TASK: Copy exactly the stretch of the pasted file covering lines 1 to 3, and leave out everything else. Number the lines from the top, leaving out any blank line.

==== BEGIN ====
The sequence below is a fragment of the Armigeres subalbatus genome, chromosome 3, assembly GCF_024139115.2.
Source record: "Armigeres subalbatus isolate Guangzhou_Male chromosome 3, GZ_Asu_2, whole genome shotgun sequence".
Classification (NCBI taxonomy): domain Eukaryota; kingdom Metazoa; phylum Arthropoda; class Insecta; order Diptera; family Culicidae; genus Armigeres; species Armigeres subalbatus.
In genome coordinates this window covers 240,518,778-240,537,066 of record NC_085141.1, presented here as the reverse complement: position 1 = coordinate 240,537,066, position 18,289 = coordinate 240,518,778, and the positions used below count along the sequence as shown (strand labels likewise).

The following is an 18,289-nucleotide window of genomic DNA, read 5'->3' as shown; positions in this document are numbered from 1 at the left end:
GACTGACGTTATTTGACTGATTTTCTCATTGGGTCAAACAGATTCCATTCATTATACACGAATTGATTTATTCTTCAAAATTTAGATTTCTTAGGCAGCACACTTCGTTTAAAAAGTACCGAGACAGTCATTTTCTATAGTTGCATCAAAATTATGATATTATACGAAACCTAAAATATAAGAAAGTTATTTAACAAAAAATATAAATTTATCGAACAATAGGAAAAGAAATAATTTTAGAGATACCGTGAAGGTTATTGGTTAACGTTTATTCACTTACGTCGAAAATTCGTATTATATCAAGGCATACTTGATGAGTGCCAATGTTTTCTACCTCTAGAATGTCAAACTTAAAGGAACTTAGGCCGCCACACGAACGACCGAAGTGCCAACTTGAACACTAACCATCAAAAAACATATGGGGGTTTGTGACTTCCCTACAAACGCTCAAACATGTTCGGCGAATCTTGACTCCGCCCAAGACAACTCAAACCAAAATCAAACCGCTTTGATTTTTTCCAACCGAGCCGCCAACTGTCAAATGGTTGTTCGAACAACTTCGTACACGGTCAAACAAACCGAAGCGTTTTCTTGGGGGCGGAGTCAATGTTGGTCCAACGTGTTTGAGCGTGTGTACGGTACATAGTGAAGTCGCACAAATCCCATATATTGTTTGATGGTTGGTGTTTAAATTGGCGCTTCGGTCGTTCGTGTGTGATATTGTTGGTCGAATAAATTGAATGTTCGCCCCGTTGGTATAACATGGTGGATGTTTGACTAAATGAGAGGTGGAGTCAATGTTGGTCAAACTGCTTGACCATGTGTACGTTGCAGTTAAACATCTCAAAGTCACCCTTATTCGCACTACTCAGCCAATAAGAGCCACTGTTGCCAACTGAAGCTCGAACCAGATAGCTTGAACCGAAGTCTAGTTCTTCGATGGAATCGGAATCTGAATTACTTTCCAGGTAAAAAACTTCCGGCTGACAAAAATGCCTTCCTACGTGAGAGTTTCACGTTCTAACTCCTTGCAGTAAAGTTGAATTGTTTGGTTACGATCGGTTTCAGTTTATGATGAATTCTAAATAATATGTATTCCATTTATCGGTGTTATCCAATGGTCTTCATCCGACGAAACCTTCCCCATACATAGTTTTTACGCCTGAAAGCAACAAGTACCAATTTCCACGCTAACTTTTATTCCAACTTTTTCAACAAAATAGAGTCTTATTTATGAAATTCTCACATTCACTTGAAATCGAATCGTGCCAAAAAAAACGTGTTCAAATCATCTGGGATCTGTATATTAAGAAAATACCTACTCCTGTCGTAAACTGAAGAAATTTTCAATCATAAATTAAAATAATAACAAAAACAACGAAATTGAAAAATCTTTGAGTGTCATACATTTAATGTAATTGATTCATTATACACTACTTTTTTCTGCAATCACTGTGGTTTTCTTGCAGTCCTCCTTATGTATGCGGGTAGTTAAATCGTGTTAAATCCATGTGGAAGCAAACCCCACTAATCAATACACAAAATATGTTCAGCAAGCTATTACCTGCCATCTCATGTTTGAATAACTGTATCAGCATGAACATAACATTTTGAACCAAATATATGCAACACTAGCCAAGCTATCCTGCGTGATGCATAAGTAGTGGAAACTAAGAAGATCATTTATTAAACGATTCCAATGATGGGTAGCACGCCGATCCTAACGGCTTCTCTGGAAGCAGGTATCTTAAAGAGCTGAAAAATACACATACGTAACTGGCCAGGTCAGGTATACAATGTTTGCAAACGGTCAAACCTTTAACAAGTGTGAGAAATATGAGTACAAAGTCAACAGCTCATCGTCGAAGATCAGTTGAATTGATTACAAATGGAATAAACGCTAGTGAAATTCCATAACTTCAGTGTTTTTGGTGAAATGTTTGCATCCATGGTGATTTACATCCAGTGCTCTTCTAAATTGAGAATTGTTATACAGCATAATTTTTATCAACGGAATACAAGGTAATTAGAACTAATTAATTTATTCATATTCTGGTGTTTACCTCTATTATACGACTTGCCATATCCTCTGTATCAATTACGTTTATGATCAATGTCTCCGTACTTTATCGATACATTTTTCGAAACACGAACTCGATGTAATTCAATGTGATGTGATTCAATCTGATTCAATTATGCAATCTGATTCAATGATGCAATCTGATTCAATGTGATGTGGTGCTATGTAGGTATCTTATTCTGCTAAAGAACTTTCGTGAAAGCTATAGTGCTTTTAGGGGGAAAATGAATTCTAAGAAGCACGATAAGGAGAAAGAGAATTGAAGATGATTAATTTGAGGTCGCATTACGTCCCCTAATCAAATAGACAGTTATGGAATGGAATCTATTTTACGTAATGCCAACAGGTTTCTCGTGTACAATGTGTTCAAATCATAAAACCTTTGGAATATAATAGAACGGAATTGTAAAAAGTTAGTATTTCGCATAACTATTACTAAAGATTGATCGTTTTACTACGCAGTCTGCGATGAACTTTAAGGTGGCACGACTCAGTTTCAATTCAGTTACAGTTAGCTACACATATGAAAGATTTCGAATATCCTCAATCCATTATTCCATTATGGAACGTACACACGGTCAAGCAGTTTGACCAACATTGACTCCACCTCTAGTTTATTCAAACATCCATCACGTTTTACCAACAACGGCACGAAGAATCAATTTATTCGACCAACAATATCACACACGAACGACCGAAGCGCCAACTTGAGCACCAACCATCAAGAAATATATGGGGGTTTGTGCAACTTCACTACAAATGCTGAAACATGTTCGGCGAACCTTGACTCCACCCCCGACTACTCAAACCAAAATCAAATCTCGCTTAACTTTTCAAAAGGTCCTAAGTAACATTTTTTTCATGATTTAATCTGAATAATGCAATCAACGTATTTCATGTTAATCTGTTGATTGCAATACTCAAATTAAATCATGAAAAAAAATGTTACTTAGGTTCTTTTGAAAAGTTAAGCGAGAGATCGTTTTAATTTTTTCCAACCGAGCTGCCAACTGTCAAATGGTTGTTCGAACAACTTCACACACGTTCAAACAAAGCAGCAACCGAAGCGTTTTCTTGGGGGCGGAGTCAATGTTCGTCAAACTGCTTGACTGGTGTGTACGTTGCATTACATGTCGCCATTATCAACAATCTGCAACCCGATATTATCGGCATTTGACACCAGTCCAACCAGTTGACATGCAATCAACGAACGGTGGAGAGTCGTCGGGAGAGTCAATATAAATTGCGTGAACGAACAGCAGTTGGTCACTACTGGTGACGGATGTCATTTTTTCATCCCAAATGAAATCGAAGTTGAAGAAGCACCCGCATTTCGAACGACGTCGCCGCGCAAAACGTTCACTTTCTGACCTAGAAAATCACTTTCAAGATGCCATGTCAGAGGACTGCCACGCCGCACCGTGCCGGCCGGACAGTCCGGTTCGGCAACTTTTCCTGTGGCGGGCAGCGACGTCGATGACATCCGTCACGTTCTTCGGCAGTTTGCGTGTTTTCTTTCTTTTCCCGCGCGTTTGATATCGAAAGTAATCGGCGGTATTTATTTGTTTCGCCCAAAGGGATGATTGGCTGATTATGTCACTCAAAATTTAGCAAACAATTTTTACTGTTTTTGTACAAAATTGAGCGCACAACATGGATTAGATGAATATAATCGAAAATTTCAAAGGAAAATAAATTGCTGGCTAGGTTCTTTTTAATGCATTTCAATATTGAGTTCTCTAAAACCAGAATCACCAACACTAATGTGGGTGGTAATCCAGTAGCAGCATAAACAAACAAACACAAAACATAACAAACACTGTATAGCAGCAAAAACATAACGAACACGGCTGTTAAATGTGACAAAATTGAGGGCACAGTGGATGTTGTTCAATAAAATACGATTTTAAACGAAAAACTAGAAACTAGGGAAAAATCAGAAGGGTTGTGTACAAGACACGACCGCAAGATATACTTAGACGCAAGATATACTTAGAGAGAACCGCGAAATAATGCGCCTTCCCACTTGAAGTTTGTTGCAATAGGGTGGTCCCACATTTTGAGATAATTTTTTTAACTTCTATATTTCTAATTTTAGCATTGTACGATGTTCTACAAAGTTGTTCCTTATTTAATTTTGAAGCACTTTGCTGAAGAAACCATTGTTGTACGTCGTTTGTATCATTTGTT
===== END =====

The sequence below is a fragment of the Armigeres subalbatus genome, chromosome 3, assembly GCF_024139115.2.
Source record: "Armigeres subalbatus isolate Guangzhou_Male chromosome 3, GZ_Asu_2, whole genome shotgun sequence".
Classification (NCBI taxonomy): domain Eukaryota; kingdom Metazoa; phylum Arthropoda; class Insecta; order Diptera; family Culicidae; genus Armigeres; species Armigeres subalbatus.